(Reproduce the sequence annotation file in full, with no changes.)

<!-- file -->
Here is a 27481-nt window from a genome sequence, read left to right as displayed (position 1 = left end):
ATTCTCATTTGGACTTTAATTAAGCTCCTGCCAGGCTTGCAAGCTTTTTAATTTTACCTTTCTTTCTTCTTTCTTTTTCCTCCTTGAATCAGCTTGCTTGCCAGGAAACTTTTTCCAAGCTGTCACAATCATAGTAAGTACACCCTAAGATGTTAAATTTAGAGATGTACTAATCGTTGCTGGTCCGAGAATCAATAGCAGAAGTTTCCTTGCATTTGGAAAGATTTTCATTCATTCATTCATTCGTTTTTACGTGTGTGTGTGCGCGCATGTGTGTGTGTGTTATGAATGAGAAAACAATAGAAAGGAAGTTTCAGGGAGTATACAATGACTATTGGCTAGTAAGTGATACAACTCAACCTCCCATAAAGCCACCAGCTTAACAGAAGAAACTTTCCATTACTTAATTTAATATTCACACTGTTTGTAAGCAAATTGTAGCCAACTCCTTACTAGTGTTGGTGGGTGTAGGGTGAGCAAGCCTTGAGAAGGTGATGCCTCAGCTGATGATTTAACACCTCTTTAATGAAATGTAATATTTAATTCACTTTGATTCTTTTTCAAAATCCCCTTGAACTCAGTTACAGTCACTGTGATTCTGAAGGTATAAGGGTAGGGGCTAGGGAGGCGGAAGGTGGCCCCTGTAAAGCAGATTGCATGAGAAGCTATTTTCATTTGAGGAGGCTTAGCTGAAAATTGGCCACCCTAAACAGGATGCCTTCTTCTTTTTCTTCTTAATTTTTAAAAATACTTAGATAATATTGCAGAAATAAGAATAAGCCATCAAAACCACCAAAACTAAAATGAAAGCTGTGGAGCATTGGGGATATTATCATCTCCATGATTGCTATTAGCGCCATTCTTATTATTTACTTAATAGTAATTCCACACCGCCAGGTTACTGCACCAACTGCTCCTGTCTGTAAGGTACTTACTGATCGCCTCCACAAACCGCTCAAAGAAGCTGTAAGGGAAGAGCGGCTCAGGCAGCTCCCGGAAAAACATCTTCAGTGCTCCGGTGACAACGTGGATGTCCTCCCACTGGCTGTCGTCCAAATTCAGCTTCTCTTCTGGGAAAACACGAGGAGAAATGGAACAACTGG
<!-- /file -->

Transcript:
Here is a 27481-nt window from a genome sequence, read left to right as displayed (position 1 = left end):
ATTCTCATTTGGACTTTAATTAAGCTCCTGCCAGGCTTGCAAGCTTTTTAATTTTACCTTTCTTTCTTCTTTCTTTTTCCTCCTTGAATCAGCTTGCTTGCCAGGAAACTTTTTCCAAGCTGTCACAATCATAGTAAGTACACCCTAAGATGTTAAATTTAGAGATGTACTAATCGTTGCTGGTCCGAGAATCAATAGCAGAAGTTTCCTTGCATTTGGAAAGATTTTCATTCATTCATTCATTCGTTTTTACGTGTGTGTGTGCGCGCATGTGTGTGTGTGTTATGAATGAGAAAACAATAGAAAGGAAGTTTCAGGGAGTATACAATGACTATTGGCTAGTAAGTGATACAACTCAACCTCCCATAAAGCCACCAGCTTAACAGAAGAAACTTTCCATTACTTAATTTAATATTCACACTGTTTGTAAGCAAATTGTAGCCAACTCCTTACTAGTGTTGGTGGGTGTAGGGTGAGCAAGCCTTGAGAAGGTGATGCCTCAGCTGATGATTTAACACCTCTTTAATGAAATGTAATATTTAATTCACTTTGATTCTTTTTCAAAATCCCCTTGAACTCAGTTACAGTCACTGTGATTCTGAAGGTATAAGGGTAGGGGCTAGGGAGGCGGAAGGTGGCCCCTGTAAAGCAGATTGCATGAGAAGCTATTTTCATTTGAGGAGGCTTAGCTGAAAATTGGCCACCCTAAACAGGATGCCTTCTTCTTTTTCTTCTTAATTTTTAAAAATACTTAGATAATATTGCAGAAATAAGAATAAGCCATCAAAACCACCAAAACTAAAATGAAAGCTGTGGAGCATTGGGGATATTATCATCTCCATGATTGCTATTAGCGCCATTCTTATTATTTACTTAATAGTAATTCCACACCGCCAGGTTACTGCACCAACTGCTCCTGTCTGTAAGGTACTTACTGATCGCCTCCACAAACCGCTCAAAGAAGCTGTAAGGGAAGAGCGGCTCAGGCAGCTCCCGGAAAAACATCTTCAGTGCTCCGGTGACAACGTGGATGTCCTCCCACTGGCTGTCGTCCAAATTCAGCTTCTCTTCTGGGAAAACACGAGGAGAAATGGAACAACTGG